Just a brush of his mouth on hers, an errant impulse. He pulled back at once.
She leaned forward and returned the favor, as if purely in the spirit of experiment. Benjamin felt a startling shudder of desire.
In the next moment, she’d twined her arms around his neck, and they were kissing as if their lives depended on it. He buried his fingers in her hair, as he’d been longing to do for days. It sprang free and tumbled over his hands, a glorious profusion of curls. Hairpins rained onto the attic floor.
Then she pulled back and blinked at him, her eyes wide, dark pools. Her arms dropped to her sides. She took a step away, and another. “Oh.”
The small sound was a breath, a worry, an astonishment. Benjamin struggled with his arousal, glad now of the long, concealing coat.
Miss Saunders put her hands to her wild crown of hair. The lovely lines of her body were outlined in peach brocade and sunlight. “Oh dear.”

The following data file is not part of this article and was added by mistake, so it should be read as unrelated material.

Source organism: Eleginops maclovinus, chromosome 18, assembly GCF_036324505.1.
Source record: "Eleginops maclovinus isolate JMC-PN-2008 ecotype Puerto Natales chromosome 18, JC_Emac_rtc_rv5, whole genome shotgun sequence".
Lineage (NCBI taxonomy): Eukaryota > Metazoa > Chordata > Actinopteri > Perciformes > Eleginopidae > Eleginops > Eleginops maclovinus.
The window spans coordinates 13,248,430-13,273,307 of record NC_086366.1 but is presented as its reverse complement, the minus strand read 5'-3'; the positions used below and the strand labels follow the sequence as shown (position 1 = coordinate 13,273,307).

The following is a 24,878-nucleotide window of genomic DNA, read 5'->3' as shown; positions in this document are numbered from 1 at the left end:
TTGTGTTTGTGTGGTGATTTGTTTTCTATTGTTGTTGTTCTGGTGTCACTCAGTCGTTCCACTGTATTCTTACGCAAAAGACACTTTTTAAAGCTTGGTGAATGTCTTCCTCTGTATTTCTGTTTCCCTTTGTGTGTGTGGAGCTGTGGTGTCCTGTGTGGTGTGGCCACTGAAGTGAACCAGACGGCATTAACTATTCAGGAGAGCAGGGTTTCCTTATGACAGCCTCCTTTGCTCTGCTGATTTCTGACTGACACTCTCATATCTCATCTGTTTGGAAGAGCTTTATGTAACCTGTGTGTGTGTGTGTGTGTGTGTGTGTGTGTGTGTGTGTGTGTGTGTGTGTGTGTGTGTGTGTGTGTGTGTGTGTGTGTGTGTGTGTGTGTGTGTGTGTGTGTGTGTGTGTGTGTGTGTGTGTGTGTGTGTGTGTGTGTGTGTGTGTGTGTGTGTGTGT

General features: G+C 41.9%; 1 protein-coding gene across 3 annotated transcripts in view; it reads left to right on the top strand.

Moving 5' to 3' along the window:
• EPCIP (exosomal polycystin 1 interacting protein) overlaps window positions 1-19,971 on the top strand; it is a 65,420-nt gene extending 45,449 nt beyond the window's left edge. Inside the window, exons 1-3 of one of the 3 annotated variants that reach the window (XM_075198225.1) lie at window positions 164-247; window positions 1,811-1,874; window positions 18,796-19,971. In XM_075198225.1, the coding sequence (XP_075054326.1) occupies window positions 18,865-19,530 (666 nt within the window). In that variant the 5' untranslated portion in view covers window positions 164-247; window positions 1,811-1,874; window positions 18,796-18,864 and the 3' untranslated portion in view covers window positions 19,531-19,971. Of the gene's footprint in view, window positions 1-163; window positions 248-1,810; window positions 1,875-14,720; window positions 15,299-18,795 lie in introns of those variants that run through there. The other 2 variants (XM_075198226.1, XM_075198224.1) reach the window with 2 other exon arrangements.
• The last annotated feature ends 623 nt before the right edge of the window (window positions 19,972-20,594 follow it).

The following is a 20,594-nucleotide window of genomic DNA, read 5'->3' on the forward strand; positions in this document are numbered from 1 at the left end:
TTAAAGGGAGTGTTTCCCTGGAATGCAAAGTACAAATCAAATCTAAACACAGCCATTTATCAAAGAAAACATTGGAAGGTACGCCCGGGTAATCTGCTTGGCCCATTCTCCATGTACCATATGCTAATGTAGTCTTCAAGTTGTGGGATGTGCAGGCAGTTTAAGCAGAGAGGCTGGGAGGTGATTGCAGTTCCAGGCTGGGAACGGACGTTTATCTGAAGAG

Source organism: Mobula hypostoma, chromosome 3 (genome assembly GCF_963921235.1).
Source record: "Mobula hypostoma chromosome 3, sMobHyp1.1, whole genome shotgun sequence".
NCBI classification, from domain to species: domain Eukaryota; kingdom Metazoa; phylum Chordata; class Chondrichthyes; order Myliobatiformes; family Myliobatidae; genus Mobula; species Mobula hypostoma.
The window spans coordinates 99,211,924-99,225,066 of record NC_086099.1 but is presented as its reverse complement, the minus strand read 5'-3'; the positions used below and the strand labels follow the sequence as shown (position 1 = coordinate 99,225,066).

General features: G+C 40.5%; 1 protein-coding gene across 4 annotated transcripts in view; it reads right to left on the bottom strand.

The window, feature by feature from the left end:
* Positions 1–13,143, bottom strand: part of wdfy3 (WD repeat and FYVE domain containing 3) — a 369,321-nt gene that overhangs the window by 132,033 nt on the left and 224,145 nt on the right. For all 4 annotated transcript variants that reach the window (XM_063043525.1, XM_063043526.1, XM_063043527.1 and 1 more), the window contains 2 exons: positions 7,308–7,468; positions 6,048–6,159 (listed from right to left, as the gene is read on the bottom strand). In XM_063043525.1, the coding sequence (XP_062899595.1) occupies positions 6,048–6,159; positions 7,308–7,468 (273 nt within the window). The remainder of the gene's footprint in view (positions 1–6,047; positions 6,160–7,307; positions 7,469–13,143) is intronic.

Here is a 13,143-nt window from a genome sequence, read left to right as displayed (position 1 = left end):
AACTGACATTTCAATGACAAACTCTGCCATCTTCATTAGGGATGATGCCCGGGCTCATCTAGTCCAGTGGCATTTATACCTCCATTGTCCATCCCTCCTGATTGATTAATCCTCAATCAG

“I could help pin it up, if you like.” Benjamin bent and gathered a handful of hairpins.
“No, you couldn’t.”
He gave her the pins. “I have a deft hand,” he said.
“My hair is beyond deftness. It has to be wrestled into submission.”
He nearly lost his careful control at the phrase and the thoughts it elicited. “I have strong fingers.”
About the Author
Jane Ashford discovered Georgette Heyer in junior high school and was captivated by the glittering world and witty language of Regency England. That delight was part of what led her to study English literature and travel widely. She’s written historical and contemporary romances, and her books have been published all over Europe as well as in the United States. Jane has been nominated for a Career Achievement Award by RT Book Reviews. She lives in Los Angeles, California.